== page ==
John Calipari’s Better Than You Think He Is

The 2011-2012 Kentucky Wildcats men’s basketball team long ago stopped being a basketball team, instead morphing into a jumble of talking points, serving as a launching point to conversations discussing just how great this team is, and just how damning it is regarding the future of college basketball.

Anthony Davis ascent to superstardom was the most prominent storyline, documenting a player who possesses the preternatural ability to affect every shot within five feet of the hoop while also appearing to add a move to his offensive arsenal just about every week, accumulating moves and counter-moves, hooks with either hand and a trustworthy mid-range jumpshot. All of this effectively makes him impossible to guard, not to mention his skills as a passer. Of course, he was no one-trick pony; after all, he is only fourth on the team in shot%. Michael Kidd-Gilchrist is a ferocious slasher and a relentless defender with an unbelievable combination of size and athleticism, possessing all of the makings of a shutdown defender. Terrence Jones can score in a multitude of ways, Marquis Teague is as blindingly quick as they come in the college game and Doron Lamb epitomizes the term unsung hero, bailing out the Wildcats time-and-time again with his shooting prowess. That isn’t to mention reserve Darius Miller, a scarily efficient offensive player himself who is also a capable defender. 

To put it simply, they are absolutely filthy. At times while watching them, it became difficult to concoct ways a team composed of college student-athletes could actually score more points over a ten-minute stretch, much less for an entire forty-minute game. They did lose, of course; twice even, including once in the harrowed month of March in the SEC Championship Game. But they appeared to be operating on a different plane than the opposition frequently throughout the year, enough to incite asinine discussions pitting their talents against everyone from the ’96 Kentucky Wildcats to the 2012 Charlotte Bobcats.


The first one, concerning whether this Wildcats squad is the greatest of all time or not, is nearly impossible to argue, due to the differences in era (sometimes immense, like comparing this squad to one of John Wooden’s undefeated UCLA teams) and other time-related concerns. They can be fun debates, inspiring nostalgic memories of the finest moments of a fan’s life and prompting on-the-fly analysis as fantastic as they are far-fetched. But, when it comes to really unearthing answers, it’s a fool’s errand.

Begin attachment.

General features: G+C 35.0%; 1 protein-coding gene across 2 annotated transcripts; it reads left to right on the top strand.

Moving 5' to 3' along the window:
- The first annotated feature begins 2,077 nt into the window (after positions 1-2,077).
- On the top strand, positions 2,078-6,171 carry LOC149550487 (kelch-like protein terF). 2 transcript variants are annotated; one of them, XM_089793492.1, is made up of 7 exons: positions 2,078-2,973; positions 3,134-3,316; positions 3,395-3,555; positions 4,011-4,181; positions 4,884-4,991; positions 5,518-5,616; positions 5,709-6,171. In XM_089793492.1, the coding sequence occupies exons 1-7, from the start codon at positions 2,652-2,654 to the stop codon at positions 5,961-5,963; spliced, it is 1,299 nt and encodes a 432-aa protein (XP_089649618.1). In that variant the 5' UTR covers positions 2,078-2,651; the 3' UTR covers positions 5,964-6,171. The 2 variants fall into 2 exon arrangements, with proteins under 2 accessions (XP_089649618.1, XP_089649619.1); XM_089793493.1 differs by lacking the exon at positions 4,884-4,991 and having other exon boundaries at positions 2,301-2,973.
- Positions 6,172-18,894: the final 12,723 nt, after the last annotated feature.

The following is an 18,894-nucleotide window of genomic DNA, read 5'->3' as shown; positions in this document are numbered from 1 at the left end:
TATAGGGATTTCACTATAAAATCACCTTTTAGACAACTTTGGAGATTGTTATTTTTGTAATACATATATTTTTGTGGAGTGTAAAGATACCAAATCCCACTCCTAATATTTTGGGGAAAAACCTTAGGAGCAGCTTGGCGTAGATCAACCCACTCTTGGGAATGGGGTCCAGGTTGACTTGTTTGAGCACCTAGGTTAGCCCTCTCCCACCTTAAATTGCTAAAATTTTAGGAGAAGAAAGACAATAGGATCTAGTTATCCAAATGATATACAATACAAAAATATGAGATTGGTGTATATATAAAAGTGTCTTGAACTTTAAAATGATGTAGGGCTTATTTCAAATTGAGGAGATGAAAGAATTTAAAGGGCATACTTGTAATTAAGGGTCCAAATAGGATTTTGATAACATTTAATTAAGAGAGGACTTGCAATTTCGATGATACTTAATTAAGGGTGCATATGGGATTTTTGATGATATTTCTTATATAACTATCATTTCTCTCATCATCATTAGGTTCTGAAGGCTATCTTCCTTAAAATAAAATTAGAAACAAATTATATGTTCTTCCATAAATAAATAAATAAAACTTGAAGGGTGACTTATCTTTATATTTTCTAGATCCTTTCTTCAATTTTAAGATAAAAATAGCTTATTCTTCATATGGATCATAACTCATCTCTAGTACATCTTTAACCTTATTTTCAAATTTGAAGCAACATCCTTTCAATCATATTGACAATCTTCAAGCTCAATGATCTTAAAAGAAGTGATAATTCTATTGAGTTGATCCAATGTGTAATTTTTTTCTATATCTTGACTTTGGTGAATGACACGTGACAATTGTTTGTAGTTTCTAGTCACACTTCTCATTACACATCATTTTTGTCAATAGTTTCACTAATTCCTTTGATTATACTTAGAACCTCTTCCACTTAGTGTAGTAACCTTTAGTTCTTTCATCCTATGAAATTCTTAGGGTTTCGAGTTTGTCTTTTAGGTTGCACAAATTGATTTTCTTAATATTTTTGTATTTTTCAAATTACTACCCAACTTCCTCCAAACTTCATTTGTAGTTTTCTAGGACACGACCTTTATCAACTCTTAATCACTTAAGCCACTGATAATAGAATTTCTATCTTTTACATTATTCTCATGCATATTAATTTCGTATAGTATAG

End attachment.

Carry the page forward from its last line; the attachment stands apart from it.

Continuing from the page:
The second question is a simple one: absolutely not. No way this Kentucky Wildcats team, nor any other college basketball team, could defeat a team full of grown-ass men who are paid, nearly all of them in seven figures, to play basketball. No matter how precociously talented Kentucky is, and no matter how how pathetic the Bobcats can look from time to time, UK would likely struggle to remain competitive. An NBA team is guaranteed to be substantially stronger, stronger and just generally more talented than a collegiate counterpart; think Kentucky could get away with playing only eight guys against a roster stacked with NBA-level quality?


However, the third and final talking point presents a darker side to the Wildcats’ sheer domination. At least, some will have you believe such a dark side exists. Davis, as I’m sure you’ve heard by now, is widely considered to be a mortal lock to be selected first overall in the 2012 NBA Draft. MKG is projected to immediately follow at #2, with Terrence Jones expected to fall somewhere in the lottery and Teague and Lamb slotted somewhere in the late teens or early 20’s. Five players, an entire starting lineup, projected to go in the first round. This would tie a record for most first round picks from a single school set by, who else, John Calipari’s first team at Kentucky in 2010. That class was also headlined by a pair of freshmen selected in the Top 5 (John Wall and DeMarcus Cousins) with two other freshmen, Eric Bledsoe and Daniel Orton, selected in the first 30 selections.

In two of his three years at UK, Calipari will have likely had five players selected in the first round of the NBA Draft. That’s unbelievably good, an unprecedented level of next-level development. 7 of the 10 were freshmen, however, and two more were sophomores. That’s abhorrently bad and, apparently, an unequivocal sign of the direction college basketball is heading, according to folks like Chuck Klosterman:

“You should not be able to succeed in this way. You should not be able to arbitrarily construct a Super Team that automatically achieves Super Greatness. It cheapens the experience. It feels cold and uncreative. That’s why traditionalists are always relieved when Calipari’s template collapses: It suggests there’s some inherent flaw to his philosophy that even he cannot see. It balances the system.”